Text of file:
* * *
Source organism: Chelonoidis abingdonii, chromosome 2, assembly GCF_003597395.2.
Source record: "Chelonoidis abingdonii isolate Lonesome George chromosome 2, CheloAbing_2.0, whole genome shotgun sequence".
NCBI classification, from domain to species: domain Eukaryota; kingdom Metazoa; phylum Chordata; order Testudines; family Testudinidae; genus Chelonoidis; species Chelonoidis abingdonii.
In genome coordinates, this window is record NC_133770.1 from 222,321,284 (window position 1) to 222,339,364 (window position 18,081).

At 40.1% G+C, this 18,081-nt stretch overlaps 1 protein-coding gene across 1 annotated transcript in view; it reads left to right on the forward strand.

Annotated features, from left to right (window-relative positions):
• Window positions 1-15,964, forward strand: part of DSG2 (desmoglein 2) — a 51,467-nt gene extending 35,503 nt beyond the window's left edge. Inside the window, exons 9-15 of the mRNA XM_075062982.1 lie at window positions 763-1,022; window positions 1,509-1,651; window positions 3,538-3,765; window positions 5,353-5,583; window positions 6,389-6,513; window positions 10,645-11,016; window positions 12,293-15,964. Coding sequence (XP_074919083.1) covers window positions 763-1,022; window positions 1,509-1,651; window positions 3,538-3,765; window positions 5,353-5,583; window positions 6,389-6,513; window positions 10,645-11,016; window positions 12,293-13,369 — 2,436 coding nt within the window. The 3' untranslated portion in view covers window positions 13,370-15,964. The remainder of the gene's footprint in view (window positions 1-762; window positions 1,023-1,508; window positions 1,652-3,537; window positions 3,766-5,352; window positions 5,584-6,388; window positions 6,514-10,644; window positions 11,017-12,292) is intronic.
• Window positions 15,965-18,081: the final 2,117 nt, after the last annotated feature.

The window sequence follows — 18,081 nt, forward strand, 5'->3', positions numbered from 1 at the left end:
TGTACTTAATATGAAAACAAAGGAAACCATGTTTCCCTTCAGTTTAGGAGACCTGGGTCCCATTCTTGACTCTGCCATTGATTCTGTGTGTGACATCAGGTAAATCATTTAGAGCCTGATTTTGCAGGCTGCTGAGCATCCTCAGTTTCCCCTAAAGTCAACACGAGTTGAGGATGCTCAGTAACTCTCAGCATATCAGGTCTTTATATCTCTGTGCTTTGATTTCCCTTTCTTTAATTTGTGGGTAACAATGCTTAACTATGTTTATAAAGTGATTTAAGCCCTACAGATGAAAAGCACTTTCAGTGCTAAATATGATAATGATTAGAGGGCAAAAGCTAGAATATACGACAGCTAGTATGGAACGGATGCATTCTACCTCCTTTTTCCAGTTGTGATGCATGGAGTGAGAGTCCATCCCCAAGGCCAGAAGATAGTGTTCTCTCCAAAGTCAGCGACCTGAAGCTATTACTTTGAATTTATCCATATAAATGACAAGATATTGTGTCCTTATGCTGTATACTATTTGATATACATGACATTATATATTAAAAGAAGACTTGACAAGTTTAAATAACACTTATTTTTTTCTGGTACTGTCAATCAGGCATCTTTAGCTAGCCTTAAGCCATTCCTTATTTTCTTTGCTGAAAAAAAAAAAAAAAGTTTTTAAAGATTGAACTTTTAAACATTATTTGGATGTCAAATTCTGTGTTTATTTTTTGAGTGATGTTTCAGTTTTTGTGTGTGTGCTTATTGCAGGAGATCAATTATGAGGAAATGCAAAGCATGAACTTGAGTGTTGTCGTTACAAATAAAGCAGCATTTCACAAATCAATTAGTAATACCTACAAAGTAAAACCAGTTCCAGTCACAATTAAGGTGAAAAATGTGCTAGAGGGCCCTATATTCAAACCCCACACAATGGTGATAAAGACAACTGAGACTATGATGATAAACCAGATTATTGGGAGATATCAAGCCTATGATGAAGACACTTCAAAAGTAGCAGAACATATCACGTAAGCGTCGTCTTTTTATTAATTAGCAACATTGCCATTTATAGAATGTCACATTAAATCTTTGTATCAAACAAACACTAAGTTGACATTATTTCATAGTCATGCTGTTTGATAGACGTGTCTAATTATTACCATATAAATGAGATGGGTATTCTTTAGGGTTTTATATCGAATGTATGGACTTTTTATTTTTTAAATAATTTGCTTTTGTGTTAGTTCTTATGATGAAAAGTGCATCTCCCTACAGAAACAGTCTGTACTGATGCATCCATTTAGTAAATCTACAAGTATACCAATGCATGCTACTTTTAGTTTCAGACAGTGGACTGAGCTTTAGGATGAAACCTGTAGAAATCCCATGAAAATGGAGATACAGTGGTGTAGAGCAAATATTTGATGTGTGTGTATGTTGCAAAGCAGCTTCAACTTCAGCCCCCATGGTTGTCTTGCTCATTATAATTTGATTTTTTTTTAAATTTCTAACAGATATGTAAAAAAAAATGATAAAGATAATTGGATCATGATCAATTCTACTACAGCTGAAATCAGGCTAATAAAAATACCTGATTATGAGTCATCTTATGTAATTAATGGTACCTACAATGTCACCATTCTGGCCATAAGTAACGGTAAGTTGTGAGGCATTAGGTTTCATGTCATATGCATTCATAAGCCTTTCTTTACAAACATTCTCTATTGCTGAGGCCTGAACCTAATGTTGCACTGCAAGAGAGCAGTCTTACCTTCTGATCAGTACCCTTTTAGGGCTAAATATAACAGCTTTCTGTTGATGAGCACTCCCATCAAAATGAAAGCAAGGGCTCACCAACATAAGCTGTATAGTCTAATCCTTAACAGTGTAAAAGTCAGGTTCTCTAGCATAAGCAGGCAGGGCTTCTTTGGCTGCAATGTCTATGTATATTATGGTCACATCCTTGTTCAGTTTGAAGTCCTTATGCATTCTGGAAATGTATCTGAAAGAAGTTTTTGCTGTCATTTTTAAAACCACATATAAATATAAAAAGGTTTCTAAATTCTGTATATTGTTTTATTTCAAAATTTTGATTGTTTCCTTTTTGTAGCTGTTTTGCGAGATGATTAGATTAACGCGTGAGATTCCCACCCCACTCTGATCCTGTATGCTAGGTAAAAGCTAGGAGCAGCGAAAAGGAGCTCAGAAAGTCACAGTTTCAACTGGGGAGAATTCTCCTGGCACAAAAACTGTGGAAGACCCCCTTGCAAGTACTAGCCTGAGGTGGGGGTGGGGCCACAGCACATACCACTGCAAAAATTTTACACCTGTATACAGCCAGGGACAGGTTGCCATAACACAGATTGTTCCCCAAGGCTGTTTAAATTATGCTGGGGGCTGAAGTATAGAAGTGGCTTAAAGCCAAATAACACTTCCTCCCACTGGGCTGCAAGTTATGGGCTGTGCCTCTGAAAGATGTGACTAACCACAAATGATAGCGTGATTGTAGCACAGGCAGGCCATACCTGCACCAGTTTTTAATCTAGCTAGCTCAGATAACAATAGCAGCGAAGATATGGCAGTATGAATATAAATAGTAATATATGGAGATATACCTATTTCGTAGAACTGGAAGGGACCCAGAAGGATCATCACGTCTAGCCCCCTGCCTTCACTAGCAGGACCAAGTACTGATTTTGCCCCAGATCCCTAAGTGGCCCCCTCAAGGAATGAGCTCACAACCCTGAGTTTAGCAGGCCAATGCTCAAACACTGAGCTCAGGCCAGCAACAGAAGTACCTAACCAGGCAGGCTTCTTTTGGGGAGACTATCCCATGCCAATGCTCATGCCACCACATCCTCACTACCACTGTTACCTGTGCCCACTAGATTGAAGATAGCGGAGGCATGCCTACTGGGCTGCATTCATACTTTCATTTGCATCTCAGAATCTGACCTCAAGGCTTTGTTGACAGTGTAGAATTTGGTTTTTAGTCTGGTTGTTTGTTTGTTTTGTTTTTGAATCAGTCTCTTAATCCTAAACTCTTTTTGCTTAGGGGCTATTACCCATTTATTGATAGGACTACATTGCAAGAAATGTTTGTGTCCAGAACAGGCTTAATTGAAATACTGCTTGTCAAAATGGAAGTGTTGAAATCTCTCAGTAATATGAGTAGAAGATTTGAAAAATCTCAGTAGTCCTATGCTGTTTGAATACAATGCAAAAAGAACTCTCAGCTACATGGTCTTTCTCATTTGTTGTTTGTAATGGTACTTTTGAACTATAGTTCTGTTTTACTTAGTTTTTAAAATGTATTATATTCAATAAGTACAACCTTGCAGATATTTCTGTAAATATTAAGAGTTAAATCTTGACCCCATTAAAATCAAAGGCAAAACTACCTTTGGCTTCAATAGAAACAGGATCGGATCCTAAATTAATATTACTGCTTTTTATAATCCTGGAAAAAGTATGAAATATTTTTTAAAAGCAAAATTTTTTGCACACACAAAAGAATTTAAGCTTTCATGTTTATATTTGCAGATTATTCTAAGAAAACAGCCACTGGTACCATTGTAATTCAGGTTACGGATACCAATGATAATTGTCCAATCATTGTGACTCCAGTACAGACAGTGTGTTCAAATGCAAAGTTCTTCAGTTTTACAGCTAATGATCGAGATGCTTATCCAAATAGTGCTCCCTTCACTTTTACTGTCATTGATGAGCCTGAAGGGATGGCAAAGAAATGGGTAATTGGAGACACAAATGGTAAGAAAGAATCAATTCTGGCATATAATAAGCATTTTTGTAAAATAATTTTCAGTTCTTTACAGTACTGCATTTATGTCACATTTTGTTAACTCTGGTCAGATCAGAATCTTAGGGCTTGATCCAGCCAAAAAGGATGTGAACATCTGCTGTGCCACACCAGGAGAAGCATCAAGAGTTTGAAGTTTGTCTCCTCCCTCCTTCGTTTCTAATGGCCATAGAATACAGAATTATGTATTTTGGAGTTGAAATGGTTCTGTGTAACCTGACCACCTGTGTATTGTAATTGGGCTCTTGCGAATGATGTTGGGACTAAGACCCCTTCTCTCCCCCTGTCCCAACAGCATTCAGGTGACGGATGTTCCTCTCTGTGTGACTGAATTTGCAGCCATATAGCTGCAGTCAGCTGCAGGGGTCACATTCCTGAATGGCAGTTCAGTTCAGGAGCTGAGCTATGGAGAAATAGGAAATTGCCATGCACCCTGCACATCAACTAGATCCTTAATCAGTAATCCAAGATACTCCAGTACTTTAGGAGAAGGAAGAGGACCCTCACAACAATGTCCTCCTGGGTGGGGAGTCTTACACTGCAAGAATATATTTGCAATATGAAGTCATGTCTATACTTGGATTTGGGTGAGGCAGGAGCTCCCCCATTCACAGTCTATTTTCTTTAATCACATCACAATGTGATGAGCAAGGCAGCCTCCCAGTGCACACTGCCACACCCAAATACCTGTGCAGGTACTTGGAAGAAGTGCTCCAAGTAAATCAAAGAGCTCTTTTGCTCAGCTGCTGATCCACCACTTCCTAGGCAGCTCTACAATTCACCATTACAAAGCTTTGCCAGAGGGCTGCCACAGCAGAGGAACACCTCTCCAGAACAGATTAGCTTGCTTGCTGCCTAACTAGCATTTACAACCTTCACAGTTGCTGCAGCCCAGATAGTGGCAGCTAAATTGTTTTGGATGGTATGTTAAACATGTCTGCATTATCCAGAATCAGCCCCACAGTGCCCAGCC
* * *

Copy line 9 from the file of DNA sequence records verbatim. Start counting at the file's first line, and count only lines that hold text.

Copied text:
The window sequence follows — 18,081 nt, forward strand, 5'->3', positions numbered from 1 at the left end: